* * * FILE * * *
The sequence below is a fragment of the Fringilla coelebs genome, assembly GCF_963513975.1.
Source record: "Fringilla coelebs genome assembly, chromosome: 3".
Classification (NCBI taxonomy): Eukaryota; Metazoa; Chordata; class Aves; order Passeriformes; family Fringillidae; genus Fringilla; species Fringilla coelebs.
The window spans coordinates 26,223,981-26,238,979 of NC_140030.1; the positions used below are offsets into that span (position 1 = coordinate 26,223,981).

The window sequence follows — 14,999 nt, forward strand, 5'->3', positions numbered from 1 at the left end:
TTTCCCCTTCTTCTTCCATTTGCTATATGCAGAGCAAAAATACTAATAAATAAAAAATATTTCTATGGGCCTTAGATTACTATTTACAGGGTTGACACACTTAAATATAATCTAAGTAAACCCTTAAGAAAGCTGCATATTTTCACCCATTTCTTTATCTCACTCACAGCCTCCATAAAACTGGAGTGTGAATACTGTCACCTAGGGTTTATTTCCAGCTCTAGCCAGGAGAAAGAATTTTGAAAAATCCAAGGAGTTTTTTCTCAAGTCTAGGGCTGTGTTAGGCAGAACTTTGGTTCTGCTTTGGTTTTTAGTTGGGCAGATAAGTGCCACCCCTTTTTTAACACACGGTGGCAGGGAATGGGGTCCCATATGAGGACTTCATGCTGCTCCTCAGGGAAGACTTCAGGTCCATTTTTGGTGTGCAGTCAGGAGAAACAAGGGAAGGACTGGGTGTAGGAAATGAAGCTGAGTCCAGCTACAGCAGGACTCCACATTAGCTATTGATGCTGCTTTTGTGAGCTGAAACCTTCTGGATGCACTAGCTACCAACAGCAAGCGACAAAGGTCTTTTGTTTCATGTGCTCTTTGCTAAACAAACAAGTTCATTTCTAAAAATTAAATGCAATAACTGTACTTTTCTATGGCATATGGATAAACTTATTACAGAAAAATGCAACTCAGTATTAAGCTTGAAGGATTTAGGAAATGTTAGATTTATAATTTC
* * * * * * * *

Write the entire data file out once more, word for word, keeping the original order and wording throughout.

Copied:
The sequence below is a fragment of the Fringilla coelebs genome, assembly GCF_963513975.1.
Source record: "Fringilla coelebs genome assembly, chromosome: 3".
Classification (NCBI taxonomy): Eukaryota; Metazoa; Chordata; class Aves; order Passeriformes; family Fringillidae; genus Fringilla; species Fringilla coelebs.
The window spans coordinates 26,223,981-26,238,979 of NC_140030.1; the positions used below are offsets into that span (position 1 = coordinate 26,223,981).

The window sequence follows — 14,999 nt, forward strand, 5'->3', positions numbered from 1 at the left end:
TTTCCCCTTCTTCTTCCATTTGCTATATGCAGAGCAAAAATACTAATAAATAAAAAATATTTCTATGGGCCTTAGATTACTATTTACAGGGTTGACACACTTAAATATAATCTAAGTAAACCCTTAAGAAAGCTGCATATTTTCACCCATTTCTTTATCTCACTCACAGCCTCCATAAAACTGGAGTGTGAATACTGTCACCTAGGGTTTATTTCCAGCTCTAGCCAGGAGAAAGAATTTTGAAAAATCCAAGGAGTTTTTTCTCAAGTCTAGGGCTGTGTTAGGCAGAACTTTGGTTCTGCTTTGGTTTTTAGTTGGGCAGATAAGTGCCACCCCTTTTTTAACACACGGTGGCAGGGAATGGGGTCCCATATGAGGACTTCATGCTGCTCCTCAGGGAAGACTTCAGGTCCATTTTTGGTGTGCAGTCAGGAGAAACAAGGGAAGGACTGGGTGTAGGAAATGAAGCTGAGTCCAGCTACAGCAGGACTCCACATTAGCTATTGATGCTGCTTTTGTGAGCTGAAACCTTCTGGATGCACTAGCTACCAACAGCAAGCGACAAAGGTCTTTTGTTTCATGTGCTCTTTGCTAAACAAACAAGTTCATTTCTAAAAATTAAATGCAATAACTGTACTTTTCTATGGCATATGGATAAACTTATTACAGAAAAATGCAACTCAGTATTAAGCTTGAAGGATTTAGGAAATGTTAGATTTATAATTTC